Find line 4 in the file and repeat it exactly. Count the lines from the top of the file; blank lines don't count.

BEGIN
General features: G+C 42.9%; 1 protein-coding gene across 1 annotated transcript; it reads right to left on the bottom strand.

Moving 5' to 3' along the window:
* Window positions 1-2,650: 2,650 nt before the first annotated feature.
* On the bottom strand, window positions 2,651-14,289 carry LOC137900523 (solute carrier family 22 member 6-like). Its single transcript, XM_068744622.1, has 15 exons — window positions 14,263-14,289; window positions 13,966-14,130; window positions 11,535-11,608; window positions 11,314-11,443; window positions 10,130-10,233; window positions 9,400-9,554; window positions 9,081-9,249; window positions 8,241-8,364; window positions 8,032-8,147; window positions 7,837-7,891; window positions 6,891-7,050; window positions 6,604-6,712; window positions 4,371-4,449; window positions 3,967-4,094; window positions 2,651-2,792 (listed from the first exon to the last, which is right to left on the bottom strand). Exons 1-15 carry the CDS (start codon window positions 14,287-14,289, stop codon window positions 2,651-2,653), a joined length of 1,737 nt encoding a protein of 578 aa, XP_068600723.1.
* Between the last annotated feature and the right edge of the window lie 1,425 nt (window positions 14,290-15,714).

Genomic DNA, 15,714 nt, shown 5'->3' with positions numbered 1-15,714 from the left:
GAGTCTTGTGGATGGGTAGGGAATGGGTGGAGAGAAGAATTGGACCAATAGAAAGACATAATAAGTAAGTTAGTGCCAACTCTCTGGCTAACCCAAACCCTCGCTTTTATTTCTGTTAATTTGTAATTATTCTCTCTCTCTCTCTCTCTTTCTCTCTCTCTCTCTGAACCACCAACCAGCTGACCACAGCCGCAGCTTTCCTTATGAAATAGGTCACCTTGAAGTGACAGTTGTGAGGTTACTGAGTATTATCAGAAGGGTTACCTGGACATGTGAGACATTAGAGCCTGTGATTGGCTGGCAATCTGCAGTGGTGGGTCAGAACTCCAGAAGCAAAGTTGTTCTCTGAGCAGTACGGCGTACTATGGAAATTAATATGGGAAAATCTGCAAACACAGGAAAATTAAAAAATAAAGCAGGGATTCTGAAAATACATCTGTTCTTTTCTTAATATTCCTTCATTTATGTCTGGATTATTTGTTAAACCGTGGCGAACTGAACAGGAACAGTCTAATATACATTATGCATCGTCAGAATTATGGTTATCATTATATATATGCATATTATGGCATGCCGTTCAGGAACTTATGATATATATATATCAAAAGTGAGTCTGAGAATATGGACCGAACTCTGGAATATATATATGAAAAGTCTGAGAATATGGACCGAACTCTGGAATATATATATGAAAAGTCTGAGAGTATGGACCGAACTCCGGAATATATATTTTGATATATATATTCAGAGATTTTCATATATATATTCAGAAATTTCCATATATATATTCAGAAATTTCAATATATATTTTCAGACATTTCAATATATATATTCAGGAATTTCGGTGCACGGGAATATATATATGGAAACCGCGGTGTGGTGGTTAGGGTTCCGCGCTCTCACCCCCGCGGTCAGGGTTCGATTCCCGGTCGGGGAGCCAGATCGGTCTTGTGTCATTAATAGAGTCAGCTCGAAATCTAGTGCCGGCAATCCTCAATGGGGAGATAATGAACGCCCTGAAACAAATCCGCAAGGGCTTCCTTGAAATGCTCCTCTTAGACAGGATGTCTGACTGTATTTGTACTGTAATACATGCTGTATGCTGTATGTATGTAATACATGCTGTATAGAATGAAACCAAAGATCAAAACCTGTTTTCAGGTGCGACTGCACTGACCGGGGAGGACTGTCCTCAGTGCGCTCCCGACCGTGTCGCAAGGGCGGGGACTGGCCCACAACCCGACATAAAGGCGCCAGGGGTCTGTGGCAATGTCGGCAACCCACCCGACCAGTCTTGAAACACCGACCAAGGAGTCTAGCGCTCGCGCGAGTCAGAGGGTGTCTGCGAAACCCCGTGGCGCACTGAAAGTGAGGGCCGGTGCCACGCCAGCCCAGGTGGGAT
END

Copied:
* On the bottom strand, window positions 2,651-14,289 carry LOC137900523 (solute carrier family 22 member 6-like). Its single transcript, XM_068744622.1, has 15 exons — window positions 14,263-14,289; window positions 13,966-14,130; window positions 11,535-11,608; window positions 11,314-11,443; window positions 10,130-10,233; window positions 9,400-9,554; window positions 9,081-9,249; window positions 8,241-8,364; window positions 8,032-8,147; window positions 7,837-7,891; window positions 6,891-7,050; window positions 6,604-6,712; window positions 4,371-4,449; window positions 3,967-4,094; window positions 2,651-2,792 (listed from the first exon to the last, which is right to left on the bottom strand). Exons 1-15 carry the CDS (start codon window positions 14,287-14,289, stop codon window positions 2,651-2,653), a joined length of 1,737 nt encoding a protein of 578 aa, XP_068600723.1.